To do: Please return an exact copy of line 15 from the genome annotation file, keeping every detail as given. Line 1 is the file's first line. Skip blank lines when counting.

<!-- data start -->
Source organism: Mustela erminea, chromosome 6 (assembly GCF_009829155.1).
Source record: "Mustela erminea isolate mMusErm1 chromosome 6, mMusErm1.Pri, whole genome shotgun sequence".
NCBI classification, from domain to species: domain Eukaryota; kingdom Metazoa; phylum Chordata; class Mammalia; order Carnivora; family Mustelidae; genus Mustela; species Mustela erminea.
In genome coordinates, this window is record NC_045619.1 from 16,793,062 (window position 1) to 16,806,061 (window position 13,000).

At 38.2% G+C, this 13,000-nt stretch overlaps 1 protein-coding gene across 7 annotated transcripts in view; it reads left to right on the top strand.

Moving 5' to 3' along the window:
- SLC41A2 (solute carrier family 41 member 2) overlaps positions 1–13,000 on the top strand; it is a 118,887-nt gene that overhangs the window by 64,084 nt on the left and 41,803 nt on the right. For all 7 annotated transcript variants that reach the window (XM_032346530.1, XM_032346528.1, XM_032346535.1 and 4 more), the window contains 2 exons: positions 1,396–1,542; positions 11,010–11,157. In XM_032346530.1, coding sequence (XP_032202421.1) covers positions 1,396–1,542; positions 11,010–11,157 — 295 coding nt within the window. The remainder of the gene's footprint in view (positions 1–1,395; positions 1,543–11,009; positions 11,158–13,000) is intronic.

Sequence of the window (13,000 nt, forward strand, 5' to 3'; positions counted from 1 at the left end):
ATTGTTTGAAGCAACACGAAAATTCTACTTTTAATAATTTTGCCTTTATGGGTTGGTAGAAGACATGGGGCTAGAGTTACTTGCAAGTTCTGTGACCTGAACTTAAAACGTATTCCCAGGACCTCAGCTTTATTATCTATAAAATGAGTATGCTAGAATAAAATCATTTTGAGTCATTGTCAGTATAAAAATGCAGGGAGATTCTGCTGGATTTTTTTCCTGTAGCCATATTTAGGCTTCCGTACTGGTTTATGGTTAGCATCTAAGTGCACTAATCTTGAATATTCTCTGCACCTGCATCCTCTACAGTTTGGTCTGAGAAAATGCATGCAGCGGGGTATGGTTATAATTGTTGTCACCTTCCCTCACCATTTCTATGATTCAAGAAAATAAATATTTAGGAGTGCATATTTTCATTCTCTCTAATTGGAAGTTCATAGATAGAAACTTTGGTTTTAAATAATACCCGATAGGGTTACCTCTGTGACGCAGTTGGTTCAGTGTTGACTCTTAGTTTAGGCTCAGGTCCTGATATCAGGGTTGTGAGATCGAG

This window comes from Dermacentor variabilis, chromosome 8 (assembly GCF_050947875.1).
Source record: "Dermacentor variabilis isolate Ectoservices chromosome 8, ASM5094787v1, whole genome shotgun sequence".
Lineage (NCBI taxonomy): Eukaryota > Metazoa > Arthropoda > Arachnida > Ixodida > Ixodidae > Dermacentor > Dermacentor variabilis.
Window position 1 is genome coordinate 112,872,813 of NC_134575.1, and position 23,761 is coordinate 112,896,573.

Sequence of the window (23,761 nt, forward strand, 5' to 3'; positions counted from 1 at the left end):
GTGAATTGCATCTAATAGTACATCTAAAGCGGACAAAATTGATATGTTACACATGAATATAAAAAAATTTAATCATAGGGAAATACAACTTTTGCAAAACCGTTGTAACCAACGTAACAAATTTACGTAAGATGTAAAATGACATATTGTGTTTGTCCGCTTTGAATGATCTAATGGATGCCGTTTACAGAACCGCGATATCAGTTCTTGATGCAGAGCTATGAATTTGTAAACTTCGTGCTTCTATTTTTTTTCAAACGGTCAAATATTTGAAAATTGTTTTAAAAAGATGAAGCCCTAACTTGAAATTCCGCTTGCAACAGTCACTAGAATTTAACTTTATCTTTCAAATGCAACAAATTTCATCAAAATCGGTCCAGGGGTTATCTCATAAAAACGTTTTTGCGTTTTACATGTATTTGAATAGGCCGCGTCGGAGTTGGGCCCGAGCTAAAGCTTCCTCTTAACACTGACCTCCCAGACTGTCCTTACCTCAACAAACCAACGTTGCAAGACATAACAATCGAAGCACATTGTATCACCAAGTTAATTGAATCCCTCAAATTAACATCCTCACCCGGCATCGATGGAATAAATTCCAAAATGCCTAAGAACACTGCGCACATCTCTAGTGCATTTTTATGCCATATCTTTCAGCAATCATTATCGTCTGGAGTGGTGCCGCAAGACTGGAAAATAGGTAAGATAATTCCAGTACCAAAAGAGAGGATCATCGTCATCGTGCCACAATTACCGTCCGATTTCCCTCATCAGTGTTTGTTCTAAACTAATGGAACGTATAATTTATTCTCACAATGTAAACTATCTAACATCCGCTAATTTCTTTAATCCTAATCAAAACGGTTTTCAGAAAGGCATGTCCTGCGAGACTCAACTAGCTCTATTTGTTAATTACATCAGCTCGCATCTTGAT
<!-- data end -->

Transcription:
GTGAATTGCATCTAATAGTACATCTAAAGCGGACAAAATTGATATGTTACACATGAATATAAAAAAATTTAATCATAGGGAAATACAACTTTTGCAAAACCGTTGTAACCAACGTAACAAATTTACGTAAGATGTAAAATGACATATTGTGTTTGTCCGCTTTGAATGATCTAATGGATGCCGTTTACAGAACCGCGATATCAGTTCTTGATGCAGAGCTATGAATTTGTAAACTTCGTGCTTCTATTTTTTTTCAAACGGTCAAATATTTGAAAATTGTTTTAAAAAGATGAAGCCCTAACTTGAAATTCCGCTTGCAACAGTCACTAGAATTTAACTTTATCTTTCAAATGCAACAAATTTCATCAAAATCGGTCCAGGGGTTATCTCATAAAAACGTTTTTGCGTTTTACATGTATTTGAATAGGCCGCGTCGGAGTTGGGCCCGAGCTAAAGCTTCCTCTTAACACTGACCTCCCAGACTGTCCTTACCTCAACAAACCAACGTTGCAAGACATAACAATCGAAGCACATTGTATCACCAAGTTAATTGAATCCCTCAAATTAACATCCTCACCCGGCATCGATGGAATAAATTCCAAAATGCCTAAGAACACTGCGCACATCTCTAGTGCATTTTTATGCCATATCTTTCAGCAATCATTATCGTCTGGAGTGGTGCCGCAAGACTGGAAAATAGGTAAGATAATTCCAGTACCAAAAGAGAGGATCATCGTCATCGTGCCACAATTACCGTCCGATTTCCCTCATCAGTGTTTGTTCTAAACTAATGGAACGTATAATTTATTCTCACAATGTAAACTATCTAACATCCGCTAATTTCTTTAATCCTAATCAAAACGGTTTTCAGAAAGGCATGTCCTGCGAGACTCAACTAGCTCTATTTGTTAATTACATCAGCTCGCATCTTGAT